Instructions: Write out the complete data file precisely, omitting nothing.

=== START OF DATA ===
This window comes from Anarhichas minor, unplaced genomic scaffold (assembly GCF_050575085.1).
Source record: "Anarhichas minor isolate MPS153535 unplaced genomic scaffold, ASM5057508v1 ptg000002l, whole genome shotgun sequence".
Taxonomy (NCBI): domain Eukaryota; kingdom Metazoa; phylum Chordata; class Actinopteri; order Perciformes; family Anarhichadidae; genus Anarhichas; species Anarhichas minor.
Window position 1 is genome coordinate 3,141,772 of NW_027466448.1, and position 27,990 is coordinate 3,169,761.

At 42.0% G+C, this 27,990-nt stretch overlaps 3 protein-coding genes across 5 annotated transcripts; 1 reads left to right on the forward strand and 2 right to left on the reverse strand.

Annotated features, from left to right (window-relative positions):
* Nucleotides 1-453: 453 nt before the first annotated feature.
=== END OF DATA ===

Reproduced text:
This window comes from Anarhichas minor, unplaced genomic scaffold (assembly GCF_050575085.1).
Source record: "Anarhichas minor isolate MPS153535 unplaced genomic scaffold, ASM5057508v1 ptg000002l, whole genome shotgun sequence".
Taxonomy (NCBI): domain Eukaryota; kingdom Metazoa; phylum Chordata; class Actinopteri; order Perciformes; family Anarhichadidae; genus Anarhichas; species Anarhichas minor.
Window position 1 is genome coordinate 3,141,772 of NW_027466448.1, and position 27,990 is coordinate 3,169,761.

At 42.0% G+C, this 27,990-nt stretch overlaps 3 protein-coding genes across 5 annotated transcripts; 1 reads left to right on the forward strand and 2 right to left on the reverse strand.

Annotated features, from left to right (window-relative positions):
* Nucleotides 1-453: 453 nt before the first annotated feature.